I divorced my husband of eight years after he broke my arm in a drunken rage. He received jail time for domestic violence and I was sentenced to a Twelve Step program. I was not ready. I thought that everyone at the meeting was completely dippy. How on earth could I condone anyone’s using? Were these people mad or what? I must say, looking back, I had a serious case of selective hearing. I lived in denial and I was incapable of taking an honest look at myself.

Sometime later, I started having problems with my teenage daughter. She crashed my car, cleaned out my bank account twice and pawned most of my appliances. I threw her out. That is when she broke down and confessed that she was an addict. I immediately jumped into action. I was going to fix my child, so super-mom found a treatment center. I started moving mountains to get the money I needed. I begged and even convinced the bank to increase my mortgage. Never mind that I could not afford it and I had no idea how I was going to pay it back. It was my duty to fix my child’s problems.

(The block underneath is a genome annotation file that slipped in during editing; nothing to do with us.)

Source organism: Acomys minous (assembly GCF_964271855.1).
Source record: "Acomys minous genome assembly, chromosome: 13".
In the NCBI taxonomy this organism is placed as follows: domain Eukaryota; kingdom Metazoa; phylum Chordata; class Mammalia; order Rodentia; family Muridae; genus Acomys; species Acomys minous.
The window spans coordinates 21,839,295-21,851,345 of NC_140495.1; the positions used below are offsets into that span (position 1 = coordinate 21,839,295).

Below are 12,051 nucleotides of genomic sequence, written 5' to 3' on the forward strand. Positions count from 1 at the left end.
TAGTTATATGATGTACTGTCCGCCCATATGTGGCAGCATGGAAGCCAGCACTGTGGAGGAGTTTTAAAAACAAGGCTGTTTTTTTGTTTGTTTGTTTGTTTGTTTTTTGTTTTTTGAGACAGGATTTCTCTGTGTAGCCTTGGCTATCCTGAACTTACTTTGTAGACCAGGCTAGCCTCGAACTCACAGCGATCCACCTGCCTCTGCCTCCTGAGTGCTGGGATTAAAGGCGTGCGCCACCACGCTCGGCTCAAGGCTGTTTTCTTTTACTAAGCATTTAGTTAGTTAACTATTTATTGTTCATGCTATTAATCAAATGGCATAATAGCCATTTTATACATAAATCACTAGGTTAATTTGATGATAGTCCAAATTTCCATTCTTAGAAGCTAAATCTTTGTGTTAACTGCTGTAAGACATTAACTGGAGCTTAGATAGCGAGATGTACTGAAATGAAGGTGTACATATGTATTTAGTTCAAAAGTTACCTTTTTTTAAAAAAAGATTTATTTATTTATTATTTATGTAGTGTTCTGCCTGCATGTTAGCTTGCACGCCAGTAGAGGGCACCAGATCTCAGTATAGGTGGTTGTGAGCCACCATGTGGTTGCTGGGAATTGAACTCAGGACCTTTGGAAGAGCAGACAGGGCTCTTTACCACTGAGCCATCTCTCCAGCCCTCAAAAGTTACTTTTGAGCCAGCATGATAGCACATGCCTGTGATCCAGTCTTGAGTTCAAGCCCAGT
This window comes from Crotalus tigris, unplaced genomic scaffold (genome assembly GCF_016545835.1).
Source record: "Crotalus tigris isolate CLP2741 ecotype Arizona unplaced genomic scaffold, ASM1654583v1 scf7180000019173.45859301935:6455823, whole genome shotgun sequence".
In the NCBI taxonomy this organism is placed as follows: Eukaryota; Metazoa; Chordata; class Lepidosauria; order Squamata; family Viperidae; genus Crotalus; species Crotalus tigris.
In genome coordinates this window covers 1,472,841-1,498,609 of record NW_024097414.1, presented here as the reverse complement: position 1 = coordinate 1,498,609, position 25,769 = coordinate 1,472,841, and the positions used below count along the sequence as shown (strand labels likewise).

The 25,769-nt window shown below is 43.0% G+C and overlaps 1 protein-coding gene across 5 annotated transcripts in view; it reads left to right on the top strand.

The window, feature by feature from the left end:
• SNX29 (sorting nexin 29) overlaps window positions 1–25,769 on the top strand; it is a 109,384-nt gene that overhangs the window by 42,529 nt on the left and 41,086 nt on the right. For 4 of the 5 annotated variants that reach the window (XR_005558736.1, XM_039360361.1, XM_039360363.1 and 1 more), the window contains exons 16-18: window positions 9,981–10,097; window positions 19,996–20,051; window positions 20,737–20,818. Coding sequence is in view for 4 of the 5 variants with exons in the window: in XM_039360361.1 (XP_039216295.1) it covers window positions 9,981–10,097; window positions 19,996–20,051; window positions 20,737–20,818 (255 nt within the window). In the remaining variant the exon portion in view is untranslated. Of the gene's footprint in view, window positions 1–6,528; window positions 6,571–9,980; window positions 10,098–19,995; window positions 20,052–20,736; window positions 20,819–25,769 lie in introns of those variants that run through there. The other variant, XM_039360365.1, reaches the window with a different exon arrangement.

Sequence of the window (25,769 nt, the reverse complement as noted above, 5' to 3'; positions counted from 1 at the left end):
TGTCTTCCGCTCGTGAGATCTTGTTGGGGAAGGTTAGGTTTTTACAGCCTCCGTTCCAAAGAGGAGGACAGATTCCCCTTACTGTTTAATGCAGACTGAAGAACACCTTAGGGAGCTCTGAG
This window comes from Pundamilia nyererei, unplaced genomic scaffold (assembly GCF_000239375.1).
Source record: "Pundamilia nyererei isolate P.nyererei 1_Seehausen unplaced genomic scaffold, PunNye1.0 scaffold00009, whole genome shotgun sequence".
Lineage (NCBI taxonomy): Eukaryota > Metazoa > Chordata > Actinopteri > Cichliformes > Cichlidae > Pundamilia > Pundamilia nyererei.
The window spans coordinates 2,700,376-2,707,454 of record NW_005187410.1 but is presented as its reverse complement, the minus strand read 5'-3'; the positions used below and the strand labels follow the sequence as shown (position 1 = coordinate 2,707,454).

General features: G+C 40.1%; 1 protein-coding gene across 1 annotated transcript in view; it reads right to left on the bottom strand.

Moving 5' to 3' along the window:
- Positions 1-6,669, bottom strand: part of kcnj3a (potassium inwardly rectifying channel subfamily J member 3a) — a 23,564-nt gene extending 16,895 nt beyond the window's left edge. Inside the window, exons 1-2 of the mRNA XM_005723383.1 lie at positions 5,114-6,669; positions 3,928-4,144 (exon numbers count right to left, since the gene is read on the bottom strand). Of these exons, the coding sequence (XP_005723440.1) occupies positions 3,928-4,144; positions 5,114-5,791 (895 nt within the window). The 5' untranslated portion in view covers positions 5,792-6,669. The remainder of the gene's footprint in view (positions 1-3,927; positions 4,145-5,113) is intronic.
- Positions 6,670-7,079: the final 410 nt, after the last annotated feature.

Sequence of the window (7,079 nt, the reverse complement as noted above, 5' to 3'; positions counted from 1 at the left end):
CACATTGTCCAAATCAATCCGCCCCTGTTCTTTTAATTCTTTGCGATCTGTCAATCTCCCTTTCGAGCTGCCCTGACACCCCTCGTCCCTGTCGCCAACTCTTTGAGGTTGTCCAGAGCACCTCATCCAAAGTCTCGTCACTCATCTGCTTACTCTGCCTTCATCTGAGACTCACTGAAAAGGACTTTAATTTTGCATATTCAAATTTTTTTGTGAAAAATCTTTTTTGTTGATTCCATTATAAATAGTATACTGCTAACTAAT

My daughter completed her treatment, came out and was doing well. The treatment center recommended that I go to Nar-Anon meetings. I ignored that advice. Of course, I did not have a problem. I was, after all, this loving and devoted mom. Six months later, my fall came when my daughter relapsed.

My world fell apart. In desperation, I finally sought help in Nar- Anon. I cannot stress this enough – it was my salvation! Not long afterwards, I discovered that my youngest daughter was also an addict. With the program’s support, and what I have learned, I handled the situation in a much more positive way.

Thought for Today: I have a better perspective now so that I can detach, let go and accept that nothing I do will ever change the choices the addicts make.“We do recover. Slowly, new persons emerge. Change is taking place.” Nar-Anon Blue Booklet